As far as I know, GNUStep’s archivers are completely incompatible with Apple’s, so if you plan on using them for cross-platform file compatibility, then you’d better use GNUStep’s all the way through. Perhaps this has changed and I’m not aware of it.

The existence of plutil doesn’t change a thing with this question. A closed and undocumented format is still closed and undocumented even if it’s easy to convert to something open. You’ll not find plutil on a random Windows or Linux box, after all.

“It is not clear who wrote what in the above paragraph. It cannot be written by the same person, since the lower part directly contradicts the rest. For the record, GNUSteps archivers are completely compatible with Apple’s, as long as you use the XML representation in both cases (that does not mean that an object unarchives easily between the two: that depends on the implementation of the object, not the archiver). The existance of the binary format is orthogonal to the issue at hand: if you want cross-platform compatibility, just don’t use the binary format (of course, with the binary format code being open source, one could easily argue that it is, in fact, open). Being able to easily convert between the “open” (XML) and the “perceived-as-not-open” binary format is just an added bonus.”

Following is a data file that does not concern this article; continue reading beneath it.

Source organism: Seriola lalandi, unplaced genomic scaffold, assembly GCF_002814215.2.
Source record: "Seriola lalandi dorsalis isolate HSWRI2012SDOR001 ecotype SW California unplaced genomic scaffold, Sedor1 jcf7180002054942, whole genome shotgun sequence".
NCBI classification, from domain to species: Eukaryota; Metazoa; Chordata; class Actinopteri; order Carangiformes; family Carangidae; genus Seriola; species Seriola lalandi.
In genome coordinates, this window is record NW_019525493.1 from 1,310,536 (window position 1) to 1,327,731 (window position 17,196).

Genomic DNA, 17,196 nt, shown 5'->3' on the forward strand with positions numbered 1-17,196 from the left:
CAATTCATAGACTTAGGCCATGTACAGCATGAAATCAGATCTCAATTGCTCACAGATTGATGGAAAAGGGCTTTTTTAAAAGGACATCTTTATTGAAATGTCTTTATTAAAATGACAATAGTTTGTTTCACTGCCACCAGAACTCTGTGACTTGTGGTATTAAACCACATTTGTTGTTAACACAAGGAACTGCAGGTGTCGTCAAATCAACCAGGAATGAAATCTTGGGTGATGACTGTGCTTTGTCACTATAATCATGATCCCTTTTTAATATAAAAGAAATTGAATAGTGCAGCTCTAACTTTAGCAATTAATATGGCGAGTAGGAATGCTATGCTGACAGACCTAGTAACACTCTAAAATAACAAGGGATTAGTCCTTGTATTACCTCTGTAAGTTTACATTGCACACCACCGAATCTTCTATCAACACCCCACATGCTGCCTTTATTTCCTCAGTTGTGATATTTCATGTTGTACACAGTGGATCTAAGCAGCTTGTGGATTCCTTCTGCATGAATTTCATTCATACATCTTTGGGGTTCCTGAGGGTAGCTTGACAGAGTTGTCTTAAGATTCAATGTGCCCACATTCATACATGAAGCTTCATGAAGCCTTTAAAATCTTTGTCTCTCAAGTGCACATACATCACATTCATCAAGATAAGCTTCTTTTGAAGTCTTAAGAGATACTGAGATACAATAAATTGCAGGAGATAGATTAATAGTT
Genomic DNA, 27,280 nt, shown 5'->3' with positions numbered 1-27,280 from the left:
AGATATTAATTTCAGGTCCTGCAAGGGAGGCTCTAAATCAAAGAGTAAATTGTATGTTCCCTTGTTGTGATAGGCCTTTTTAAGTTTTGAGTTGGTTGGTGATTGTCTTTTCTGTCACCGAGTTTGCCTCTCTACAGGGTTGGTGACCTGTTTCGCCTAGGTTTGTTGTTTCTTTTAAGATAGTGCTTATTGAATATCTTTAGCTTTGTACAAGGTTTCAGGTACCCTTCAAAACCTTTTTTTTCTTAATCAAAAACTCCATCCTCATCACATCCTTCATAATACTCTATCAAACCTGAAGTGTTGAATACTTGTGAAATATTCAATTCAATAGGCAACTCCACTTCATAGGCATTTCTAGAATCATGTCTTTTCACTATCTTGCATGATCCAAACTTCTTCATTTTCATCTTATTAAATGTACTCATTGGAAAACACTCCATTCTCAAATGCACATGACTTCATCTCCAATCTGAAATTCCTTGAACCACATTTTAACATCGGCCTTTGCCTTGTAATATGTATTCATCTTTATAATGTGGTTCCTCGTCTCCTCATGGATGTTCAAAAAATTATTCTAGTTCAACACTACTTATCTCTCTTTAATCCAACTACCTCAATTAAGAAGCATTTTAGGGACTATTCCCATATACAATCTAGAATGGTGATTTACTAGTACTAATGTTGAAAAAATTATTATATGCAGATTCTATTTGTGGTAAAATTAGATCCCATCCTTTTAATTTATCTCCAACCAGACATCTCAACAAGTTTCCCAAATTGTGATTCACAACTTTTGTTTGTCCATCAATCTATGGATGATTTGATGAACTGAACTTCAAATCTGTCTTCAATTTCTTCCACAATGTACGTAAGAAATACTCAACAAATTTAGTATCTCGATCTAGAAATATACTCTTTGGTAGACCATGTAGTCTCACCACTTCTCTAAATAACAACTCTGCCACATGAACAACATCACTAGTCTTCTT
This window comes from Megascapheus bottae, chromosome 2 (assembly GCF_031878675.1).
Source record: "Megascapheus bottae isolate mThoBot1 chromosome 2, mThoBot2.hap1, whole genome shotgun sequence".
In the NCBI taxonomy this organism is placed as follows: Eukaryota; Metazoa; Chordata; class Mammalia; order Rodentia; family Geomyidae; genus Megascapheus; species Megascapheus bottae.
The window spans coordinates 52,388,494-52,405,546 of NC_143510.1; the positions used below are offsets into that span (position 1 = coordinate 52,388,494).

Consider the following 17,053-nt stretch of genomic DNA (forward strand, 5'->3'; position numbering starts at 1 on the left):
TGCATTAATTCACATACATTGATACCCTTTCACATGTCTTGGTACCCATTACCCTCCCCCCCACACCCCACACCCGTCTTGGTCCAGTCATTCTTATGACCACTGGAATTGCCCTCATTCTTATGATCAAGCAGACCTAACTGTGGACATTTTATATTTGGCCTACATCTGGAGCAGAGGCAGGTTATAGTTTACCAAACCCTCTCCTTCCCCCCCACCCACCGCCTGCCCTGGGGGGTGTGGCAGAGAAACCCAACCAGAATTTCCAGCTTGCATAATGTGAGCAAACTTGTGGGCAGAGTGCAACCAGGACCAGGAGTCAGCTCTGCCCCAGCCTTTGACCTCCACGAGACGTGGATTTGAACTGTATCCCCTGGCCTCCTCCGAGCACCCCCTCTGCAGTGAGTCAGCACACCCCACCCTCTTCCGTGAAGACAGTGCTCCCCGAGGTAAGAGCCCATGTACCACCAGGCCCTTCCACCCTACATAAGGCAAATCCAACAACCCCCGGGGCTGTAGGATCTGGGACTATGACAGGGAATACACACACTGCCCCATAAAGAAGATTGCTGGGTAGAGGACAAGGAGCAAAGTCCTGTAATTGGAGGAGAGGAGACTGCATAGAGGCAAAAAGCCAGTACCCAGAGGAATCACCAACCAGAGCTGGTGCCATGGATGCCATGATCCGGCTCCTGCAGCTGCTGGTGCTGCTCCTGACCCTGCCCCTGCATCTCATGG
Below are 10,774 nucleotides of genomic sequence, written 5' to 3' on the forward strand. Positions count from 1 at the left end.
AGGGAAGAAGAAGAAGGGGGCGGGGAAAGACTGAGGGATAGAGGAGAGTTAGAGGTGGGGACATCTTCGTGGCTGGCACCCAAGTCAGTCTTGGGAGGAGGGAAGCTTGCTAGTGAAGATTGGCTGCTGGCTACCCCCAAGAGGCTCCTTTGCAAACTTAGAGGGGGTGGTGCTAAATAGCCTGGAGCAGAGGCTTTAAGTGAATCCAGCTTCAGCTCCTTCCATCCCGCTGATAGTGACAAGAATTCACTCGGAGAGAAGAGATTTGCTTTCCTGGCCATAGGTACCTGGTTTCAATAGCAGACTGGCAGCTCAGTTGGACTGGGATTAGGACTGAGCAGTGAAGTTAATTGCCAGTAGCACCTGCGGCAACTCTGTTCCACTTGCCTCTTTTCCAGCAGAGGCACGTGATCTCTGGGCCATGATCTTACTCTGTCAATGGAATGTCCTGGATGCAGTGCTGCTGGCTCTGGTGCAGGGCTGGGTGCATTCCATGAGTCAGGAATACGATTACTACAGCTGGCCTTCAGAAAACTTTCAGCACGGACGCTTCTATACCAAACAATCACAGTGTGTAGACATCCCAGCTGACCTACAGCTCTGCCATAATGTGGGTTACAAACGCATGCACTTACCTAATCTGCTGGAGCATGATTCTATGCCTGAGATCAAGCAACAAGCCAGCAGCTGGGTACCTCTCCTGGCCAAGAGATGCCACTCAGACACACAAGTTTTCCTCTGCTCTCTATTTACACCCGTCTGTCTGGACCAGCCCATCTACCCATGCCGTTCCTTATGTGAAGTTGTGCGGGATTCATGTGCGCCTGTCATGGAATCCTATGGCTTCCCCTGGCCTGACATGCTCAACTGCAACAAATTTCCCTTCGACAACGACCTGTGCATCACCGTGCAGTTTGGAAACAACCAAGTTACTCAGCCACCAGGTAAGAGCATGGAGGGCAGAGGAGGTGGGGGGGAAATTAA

You could also look into the (Tiger / 10.4 only) NSXML:

The following is provided in the CF-lite file “CFBinaryPList.c”:

/* HEADER magic number (“bplist”) file format version

OBJECT TABLE variable-sized objects

Object Formats (marker byte followed by additional info in some cases)
null	0000 0000
bool	0000 1000			// false
bool	0000 1001			// true
fill	0000 1111			// fill byte
int	0001 nnnn	...		// # of bytes is 2^nnnn, big-endian bytes
real	0010 nnnn	...		// # of bytes is 2^nnnn, big-endian bytes
date	0011 0011	...		// 8 byte float follows, big-endian bytes
data	0100 nnnn	[int]	...	// nnnn is number of bytes unless 1111 then int count follows, followed by bytes
string	0101 nnnn	[int]	...	// ASCII string, nnnn is # of chars, else 1111 then int count, then bytes
string	0110 nnnn	[int]	...	// Unicode string, nnnn is # of chars, else 1111 then int count, then big-endian 2-byte uint16_t  0111 xxxx			// unused
uid	1000 nnnn	...		// nnnn+1 is # of bytes  1001 xxxx			// unused
array	1010 nnnn	[int]	objref*	// nnnn is count, unless '1111', then int count follows  1011 xxxx			// unused  1100 xxxx			// unused
dict	1101 nnnn	[int]	keyref* objref*	// nnnn is count, unless '1111', then int count follows  1110 xxxx			// unused  1111 xxxx			// unused

OFFSET TABLE list of ints, byte size of which is given in trailer – these are the byte offsets into the file – number of these is in the trailer

TRAILER byte size of offset ints in offset table byte size of object refs in arrays and dicts number of offsets in offset table (also is number of objects) element # in offset table which is top level object



Two implementations of binary plist reading can be found at . Neither has been tested extensively. The first is known to be buggy � it doesn�t get the offset for the root object in the correct way.

� JensAyton

The (apparently) finished version of those two implementations has been integrated into CocoTron and can be found in its repository here:

– MikeAsh